I wanted to switch things up a bit this week and share some of my recent experiences as a PM in an innovation lab. What are innovation labs? These internal labs are typically found in larger companies with more bureaucracy.
The point of the innovation lab is to strip all the process away, explore ideas that aren’t part of the typical product roadmap, and build a working prototype to validate whether that idea works, all in a very short amount of time. Essentially, it’s a larger company’s way to tap into the speed and flexibility that many startups offer and to experiment on ideas that might be risky but potentially have large payoffs for the company down the line.
Innovation lab teams are usually much smaller than typical teams at the company, focusing on just the right amount of people with the right amount of skills for the idea and prototype. In my experience, this includes a designer (UX or Creative), product manager, and a variety of developers and site architects. The group works in close proximity, oftentimes in the same room or lab, and apart from an initial idea or challenge, everything else is left up to the team to decide in terms of schedule and execution.
The product manager works with the designer to come up with the overall look of the prototype, taking into account the user experience and business case for whatever features go into the minimum viable product. At the same time, they’re also working with the developers to discuss technical feasibility and implementation.
Since the prototype must be built in a short amount of time and the entire team can easily communicate and make real-time changes, a lot of the technical team members who don’t normally code (such as the site architects) get to flex their coding muscles and do something a bit different from their typical work.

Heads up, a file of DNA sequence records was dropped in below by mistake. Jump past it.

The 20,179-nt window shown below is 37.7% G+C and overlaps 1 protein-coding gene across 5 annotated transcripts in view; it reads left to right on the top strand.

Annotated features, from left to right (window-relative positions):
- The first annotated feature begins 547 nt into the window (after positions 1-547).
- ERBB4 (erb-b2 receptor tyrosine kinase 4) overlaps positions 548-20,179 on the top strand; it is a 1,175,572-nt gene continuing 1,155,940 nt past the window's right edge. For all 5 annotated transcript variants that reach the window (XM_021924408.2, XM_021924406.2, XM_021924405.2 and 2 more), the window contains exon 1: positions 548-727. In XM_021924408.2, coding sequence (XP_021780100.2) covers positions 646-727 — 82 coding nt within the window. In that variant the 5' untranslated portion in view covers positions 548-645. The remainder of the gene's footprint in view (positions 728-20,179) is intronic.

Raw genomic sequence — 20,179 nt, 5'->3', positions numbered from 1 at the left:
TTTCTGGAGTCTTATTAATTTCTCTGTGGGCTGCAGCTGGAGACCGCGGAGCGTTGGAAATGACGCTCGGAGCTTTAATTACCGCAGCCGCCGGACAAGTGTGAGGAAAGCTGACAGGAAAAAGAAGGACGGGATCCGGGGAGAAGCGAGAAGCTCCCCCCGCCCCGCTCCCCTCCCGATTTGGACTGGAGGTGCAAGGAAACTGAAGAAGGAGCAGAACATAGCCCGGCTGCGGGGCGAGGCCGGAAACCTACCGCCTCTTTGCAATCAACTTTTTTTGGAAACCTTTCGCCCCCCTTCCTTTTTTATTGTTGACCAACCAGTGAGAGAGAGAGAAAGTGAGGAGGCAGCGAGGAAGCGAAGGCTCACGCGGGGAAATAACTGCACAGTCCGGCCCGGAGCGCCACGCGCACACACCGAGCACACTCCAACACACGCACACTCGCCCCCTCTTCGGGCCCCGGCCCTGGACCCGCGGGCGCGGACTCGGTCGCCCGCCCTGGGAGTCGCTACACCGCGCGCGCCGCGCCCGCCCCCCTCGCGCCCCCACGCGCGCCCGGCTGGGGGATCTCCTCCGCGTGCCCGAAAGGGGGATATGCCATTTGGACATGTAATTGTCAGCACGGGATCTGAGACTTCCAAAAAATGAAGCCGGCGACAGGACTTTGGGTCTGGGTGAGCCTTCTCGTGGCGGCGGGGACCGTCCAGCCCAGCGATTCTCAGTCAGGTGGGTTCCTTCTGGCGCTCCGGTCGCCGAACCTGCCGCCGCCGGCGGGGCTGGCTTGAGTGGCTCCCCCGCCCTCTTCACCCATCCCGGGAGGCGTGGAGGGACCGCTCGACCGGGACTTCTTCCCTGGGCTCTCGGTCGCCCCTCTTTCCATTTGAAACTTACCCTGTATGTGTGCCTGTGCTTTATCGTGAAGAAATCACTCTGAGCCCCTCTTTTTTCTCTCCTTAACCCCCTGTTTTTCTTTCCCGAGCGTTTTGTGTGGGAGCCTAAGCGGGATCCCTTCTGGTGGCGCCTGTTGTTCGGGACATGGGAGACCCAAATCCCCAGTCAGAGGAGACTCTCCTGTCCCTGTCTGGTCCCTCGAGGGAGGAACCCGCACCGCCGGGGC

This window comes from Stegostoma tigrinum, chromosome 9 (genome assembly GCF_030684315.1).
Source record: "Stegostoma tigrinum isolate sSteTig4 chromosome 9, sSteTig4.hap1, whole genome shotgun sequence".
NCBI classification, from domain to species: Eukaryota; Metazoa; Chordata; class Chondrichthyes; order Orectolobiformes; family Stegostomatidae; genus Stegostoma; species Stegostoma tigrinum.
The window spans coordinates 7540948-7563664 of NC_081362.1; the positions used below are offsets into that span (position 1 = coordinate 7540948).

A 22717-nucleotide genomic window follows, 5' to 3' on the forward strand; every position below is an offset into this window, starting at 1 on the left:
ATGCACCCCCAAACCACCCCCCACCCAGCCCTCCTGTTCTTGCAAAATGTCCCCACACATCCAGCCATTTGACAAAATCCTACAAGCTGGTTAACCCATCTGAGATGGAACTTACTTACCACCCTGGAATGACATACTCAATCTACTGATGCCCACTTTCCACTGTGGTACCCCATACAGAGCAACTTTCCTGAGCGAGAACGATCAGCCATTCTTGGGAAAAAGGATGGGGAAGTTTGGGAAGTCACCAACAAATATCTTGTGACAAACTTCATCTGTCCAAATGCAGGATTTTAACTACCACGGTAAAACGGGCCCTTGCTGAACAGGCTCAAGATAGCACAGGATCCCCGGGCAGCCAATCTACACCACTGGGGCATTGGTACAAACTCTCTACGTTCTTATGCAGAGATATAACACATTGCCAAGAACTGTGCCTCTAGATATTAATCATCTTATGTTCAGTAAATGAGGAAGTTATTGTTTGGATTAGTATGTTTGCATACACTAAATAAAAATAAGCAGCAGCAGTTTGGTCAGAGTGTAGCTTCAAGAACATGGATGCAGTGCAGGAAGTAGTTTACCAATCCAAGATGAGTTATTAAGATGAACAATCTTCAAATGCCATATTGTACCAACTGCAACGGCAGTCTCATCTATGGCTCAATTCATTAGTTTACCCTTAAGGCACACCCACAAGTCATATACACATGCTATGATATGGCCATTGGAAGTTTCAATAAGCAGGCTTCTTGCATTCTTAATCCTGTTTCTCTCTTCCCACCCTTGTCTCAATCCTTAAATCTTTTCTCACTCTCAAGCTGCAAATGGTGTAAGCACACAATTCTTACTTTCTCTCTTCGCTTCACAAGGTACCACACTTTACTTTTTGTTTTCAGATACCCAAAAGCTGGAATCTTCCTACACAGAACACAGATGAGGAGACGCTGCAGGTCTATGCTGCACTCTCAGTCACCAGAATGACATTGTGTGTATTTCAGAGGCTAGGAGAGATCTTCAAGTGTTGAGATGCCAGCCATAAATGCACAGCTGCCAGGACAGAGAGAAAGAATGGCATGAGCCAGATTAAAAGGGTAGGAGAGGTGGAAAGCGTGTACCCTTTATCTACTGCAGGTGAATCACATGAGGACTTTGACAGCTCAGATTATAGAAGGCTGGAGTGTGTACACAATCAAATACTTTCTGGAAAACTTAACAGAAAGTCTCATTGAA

As the point of the lab is to eliminate the hierarchy and process found at large companies, there aren’t any set roles or tools that the team has to use. Depending on the team’s style, requirements could be written on sticky notes and posted on the wall, written down on paper, or even just discussed without putting anything into writing. The goal is to have a working minimum viable product by the end of the period in order to make a case for the technology and the business benefit to the company.
The two innovation lab sessions I’ve been a part of have both been great learning experiences. Each team is different and we’ve usually played it by ear to find the best ways for the team to run smoothly. As a product manager, you’re expected to help organize and facilitate discussion on a game plan, but that role could just as easily be filled by a technical lead. It’s important to keep egos in check and to hear out what everyone on the team has to say, especially since time is limited and speed is essential.
All in all, innovation labs at large companies are a great way to encourage new ideas and engage employees. The team is empowered to make decisions in a fast-paced environment, build and break things in a short amount of time, and most importantly validate ideas that could potentially go live. As a product manager, you get to see the product take many shapes and forms before your very eyes, and you have a direct role in influencing the final minimum viable product.
Curious to learn more about product management in innovation labs? Meet, learn from, and chat with other product managers around the world in our Product HQ Community.